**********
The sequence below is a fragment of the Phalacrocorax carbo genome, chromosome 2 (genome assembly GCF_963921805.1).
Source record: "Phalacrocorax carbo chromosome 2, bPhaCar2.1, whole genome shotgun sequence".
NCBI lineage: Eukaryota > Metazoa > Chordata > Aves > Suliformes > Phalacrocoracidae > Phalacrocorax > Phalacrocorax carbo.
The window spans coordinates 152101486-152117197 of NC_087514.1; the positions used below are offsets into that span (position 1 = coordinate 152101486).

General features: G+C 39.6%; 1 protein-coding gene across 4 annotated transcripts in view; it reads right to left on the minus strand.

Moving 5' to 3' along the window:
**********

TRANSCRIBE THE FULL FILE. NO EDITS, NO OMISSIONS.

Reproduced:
The sequence below is a fragment of the Phalacrocorax carbo genome, chromosome 2 (genome assembly GCF_963921805.1).
Source record: "Phalacrocorax carbo chromosome 2, bPhaCar2.1, whole genome shotgun sequence".
NCBI lineage: Eukaryota > Metazoa > Chordata > Aves > Suliformes > Phalacrocoracidae > Phalacrocorax > Phalacrocorax carbo.
The window spans coordinates 152101486-152117197 of NC_087514.1; the positions used below are offsets into that span (position 1 = coordinate 152101486).

General features: G+C 39.6%; 1 protein-coding gene across 4 annotated transcripts in view; it reads right to left on the minus strand.

Moving 5' to 3' along the window: